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6 Tips for Natural Pest Control

Don't grab the bug spray! Natural pest control is safer and smarter


Natural pest control is safer, and often more effective, than chemical pesticides at managing the ants, flies, cockroaches and other insects that want to share your home. Most pesticides to control insect pests are poisons that you don't want around your body, your children or your pets. Worst of all, they tend to linger in the environment long after they've been sprayed. Before you reach for the poison, try these tips for safe, natural insect control -- most of which are based on the principles of integrated pest management, or IPM.

An Ounce of Prevention


The best way to control pests is to not invite them inside in the first place. Most bugs are attracted to food and water, so keeping your kitchen clean, taking out the garbage regularly, and storing food and drinks in tight containers will deter insects, mice and other pests. Leaky pipes and other sources of water attract cockroaches and other bugs, as does a full bowl of pet food. Finally, repair or replace torn screens, and seal off drafty doorways (which also saves on heating and cooling costs).

Natural Insect Control: Know Your Pests

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The word "bugs" is a general term that could describe any insect or spider -- but not all bugs are created equal. Before you take any steps to control pests, you need to know exactly what problem you have. Many non-toxic treatments, like borax or diatomaceous earth, will work on some pests but not others.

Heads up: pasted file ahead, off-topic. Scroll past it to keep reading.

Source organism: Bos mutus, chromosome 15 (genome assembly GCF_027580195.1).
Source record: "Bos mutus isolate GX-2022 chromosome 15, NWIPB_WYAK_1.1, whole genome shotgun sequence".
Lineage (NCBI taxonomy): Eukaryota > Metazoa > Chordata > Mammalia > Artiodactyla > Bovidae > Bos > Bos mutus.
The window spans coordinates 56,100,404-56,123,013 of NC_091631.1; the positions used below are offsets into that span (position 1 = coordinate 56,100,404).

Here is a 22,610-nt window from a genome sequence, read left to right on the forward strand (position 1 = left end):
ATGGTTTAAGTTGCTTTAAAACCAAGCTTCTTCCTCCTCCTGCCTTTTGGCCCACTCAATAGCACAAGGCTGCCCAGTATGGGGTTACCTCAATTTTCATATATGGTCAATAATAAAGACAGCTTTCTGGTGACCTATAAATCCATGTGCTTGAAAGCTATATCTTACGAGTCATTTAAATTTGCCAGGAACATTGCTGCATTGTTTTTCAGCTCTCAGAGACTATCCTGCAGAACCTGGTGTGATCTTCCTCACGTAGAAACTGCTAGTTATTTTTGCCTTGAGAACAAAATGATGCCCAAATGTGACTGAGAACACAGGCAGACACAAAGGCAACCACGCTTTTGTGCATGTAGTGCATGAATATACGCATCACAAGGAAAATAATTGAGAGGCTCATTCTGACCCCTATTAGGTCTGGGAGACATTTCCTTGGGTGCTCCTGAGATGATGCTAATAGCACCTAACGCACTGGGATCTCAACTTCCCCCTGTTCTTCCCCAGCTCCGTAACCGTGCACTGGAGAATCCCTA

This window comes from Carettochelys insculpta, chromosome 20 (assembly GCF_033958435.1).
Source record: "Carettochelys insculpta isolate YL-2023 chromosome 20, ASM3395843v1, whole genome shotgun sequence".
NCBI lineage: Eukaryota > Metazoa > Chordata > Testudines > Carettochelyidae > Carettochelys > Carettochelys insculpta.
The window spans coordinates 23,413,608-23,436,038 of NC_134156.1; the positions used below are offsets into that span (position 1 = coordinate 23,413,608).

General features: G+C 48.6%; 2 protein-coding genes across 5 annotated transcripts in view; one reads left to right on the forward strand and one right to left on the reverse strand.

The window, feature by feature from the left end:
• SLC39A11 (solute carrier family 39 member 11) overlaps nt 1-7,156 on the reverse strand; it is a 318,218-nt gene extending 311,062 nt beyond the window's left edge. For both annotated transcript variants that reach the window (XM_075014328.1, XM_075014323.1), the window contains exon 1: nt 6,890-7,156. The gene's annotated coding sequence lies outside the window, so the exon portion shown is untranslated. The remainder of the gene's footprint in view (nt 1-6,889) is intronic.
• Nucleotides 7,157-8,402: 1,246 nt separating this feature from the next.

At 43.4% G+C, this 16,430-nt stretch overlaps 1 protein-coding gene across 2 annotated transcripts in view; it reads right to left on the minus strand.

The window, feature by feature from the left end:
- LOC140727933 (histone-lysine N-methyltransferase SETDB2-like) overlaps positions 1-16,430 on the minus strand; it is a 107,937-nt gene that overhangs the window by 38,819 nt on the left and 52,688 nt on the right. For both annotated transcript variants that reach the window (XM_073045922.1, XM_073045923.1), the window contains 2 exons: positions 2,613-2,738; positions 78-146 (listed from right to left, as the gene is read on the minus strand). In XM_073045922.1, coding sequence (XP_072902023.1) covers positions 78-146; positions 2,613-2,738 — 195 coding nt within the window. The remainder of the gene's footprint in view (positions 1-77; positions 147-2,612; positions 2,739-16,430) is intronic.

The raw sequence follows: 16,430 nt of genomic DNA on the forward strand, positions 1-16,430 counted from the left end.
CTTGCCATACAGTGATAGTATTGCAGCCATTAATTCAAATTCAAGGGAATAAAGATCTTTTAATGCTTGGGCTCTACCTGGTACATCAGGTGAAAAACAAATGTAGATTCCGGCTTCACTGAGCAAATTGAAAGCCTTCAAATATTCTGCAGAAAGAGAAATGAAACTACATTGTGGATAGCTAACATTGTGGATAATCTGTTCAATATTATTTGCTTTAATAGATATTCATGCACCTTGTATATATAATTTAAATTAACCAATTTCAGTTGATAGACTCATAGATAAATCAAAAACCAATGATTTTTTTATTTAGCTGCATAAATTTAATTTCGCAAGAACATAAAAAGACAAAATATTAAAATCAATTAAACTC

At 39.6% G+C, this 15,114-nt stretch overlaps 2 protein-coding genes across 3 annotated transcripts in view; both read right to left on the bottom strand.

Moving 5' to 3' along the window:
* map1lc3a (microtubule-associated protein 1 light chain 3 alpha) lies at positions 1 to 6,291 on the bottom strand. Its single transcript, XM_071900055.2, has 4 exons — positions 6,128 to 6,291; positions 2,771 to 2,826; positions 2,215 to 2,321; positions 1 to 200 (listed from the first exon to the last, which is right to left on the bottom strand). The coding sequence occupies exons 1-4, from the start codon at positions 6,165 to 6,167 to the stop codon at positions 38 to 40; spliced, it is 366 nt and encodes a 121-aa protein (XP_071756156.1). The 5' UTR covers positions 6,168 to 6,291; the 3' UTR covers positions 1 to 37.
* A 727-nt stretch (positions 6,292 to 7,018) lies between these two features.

Why Use Chemicals?

For some pest infestations, non-chemical natural insect control can be effective -- and is often less expensive, too. An ordinary fly swatter is a very green way to eliminate flies and other bugs. Vacuuming is another great strategy for getting rid of pests that may live in your carpet or upholstery (they usually suffocate inside the bags). And traps -- like light traps, fly paper, bait traps or pheromone traps -- can get rid of bugs and rodents without spreading around any household chemicals.

Go Non-Toxic First

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If the pest prevention and elimination ideas above aren't enough, first try non-toxic agents for natural insect control. Soap, for example, has been used sucessfully against dozens of different pests for years -- about 2 teaspoons of castile soap in a gallon of water will deter most ant infestations, as will cayenne pepper and oil of eucalyptus. Boric acid (borax) is another great, safe way to get rid of roaches, ants and silverfish. Try mixing sugar with boric acid, and you can get rid of a whole colony of insects. Diatomaceous earth can wipe out fleas. Whichever you choose, use it in targeted areas -- not only is this safer, it's more cost-effective than random distribution.

Choose Safer Pesticides

If you decide it's time to bring out the big guns and use some commercial pesticides, there are choices that are lower in toxins than others. Plant-based pesticides containing pyrethins, for example, aren't exactly "safe," but they are a better choice than organophosphates, which are found in some pet products. Avoid anything listed as containing chlorpyrifos, phosmet, naled, diazinon or malathion. And don't get fooled by ad slogans like "natural," "eco-friendly," or "environmentally safe." Those phrases aren't regulated and mean nothing (after all, even natural poison is still poison).

Use Pesticides Smartly


Whatever product you're using, use common sense and follow the manufacturer's instructions. Keep your use of any pesticide to a bare minimum, and avoid aerial sprays and foggers except as a last resort. Don't use outdoor or garden pesticides indoors, and when you store and dispose of pesticides, do so in a safe, smart and legal manner -- because they're hazardous waste, don't just throw them in the trash.

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